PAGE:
Dr. Duncan: Well, it was introduced into American hymnals in the mid-nineteenth century and it caught on. And you can tell, with the sort of romantic sound of the tune, that it would have clicked with Victorians, although it's interesting that it would not have made itself into circulation into Britain in the same time, because I would have thought that there would have been a similar kind of appreciation from Victorians. But anyway, I interrupt. Go ahead and tell us more about it.
Dr. Thomas: Well, according to McCutchan 1 the popularity of this hymn and the tune, the marriage of the hymn and the tune, dates from 1850, when Richard Storrs Willis includes it in church chorales and choir studies — sounds like a wonderful read (but Bill Wymond I'm sure will tell us more about that, because there's a fascinating account in McCutchan which only a musician could properly understand, I think, of the possible source of this tune). It's just a beautiful tune, and so married now to these words, that there are some possible roots for this tune going back possibly to the seventeenth century, and possibly even before that. I was fascinated to learn that Franz Liszt seems to have utilized something similar to this tune in The Legend of St. Elizabeth, which he finished in 1862. But then there's a little account…”an unexpected treasure was discovered in 1850 in the guise of a Crusader's hymn.” Now you've already discounted the possibility that this was a Crusader tune. It was found in the Westphalia amid a number of other curious relics, and according to the traditional text by which it was accompanied, this hymn used to be sung by the German pilgrims on the way to Jerusalem. And you and I were talking earlier how Germans certainly like the thought of pilgrimages to Jerusalem — the pietistic strand in German Christianity. And it may, therefore, be regarded as a national air of that time. But Bill Wymond, I think, has some opinions about possibly this tune. I just think it's a perfect tune. It's hard to imagine that the tune wasn't actually composed for these words.
Dr. Wymond: Isn't it fascinating to think about folk song tunes? We have this whole genre of American Negro spirituals which has so enriched our music, and I have always wondered, well, who was the first person to make up that tune? The legend — or the lore — is that they were sung as people were chopping cotton, working out in the fields. And so one doesn't know, but somehow these things get spread as one worker goes from one farm to the other. And so it must have been with this particular tune. Someone at some point made this up, but nobody knows who did. And there was a search that some musicologists made, and they were looking at various hymn tunes that they thought might be the origin of this and none of them passed the test, because they all started out alike, but then as you got farther into the melody it varied so much that you couldn't say this was the first version of this tune. I know that's not that interesting to you, but nevertheless the search was on.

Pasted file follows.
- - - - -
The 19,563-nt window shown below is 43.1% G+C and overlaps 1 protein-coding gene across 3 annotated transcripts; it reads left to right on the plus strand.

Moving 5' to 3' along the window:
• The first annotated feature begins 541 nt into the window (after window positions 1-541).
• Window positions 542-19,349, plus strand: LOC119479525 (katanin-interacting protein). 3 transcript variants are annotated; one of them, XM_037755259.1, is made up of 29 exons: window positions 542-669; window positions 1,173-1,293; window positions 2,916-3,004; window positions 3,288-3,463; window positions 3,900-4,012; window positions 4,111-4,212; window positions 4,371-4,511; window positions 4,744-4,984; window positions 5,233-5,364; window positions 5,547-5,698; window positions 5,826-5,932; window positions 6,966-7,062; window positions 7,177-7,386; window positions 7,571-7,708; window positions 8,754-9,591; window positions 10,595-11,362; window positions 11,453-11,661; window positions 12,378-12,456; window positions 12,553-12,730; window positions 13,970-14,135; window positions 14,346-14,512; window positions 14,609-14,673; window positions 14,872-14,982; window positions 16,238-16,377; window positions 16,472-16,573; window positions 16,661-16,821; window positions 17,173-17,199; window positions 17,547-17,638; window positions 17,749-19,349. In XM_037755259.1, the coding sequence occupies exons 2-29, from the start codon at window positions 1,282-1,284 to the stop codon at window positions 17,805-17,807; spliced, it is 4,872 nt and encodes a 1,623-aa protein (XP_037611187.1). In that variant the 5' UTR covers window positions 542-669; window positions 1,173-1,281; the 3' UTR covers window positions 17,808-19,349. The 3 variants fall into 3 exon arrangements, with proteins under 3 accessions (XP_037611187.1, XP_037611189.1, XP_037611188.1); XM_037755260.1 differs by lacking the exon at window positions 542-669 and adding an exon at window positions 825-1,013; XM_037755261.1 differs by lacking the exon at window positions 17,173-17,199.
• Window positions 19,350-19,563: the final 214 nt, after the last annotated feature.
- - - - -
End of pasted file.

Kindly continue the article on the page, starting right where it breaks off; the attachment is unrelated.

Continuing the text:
But nobody really knows where this came from. But it does not sound like a Middle Ages tune to me — something that would have been sung while the Crusades were at their height. It does sound more like an eighteenth century or a nineteenth century folk tune to me. It has such simplicity about it, for one thing, and it has kind of an easy elegance about it which doesn't sound like the more forceful tunes of the 1600's or even the early 1700's. So that's why I think that it's a late eighteenth century or early nineteenth century tune.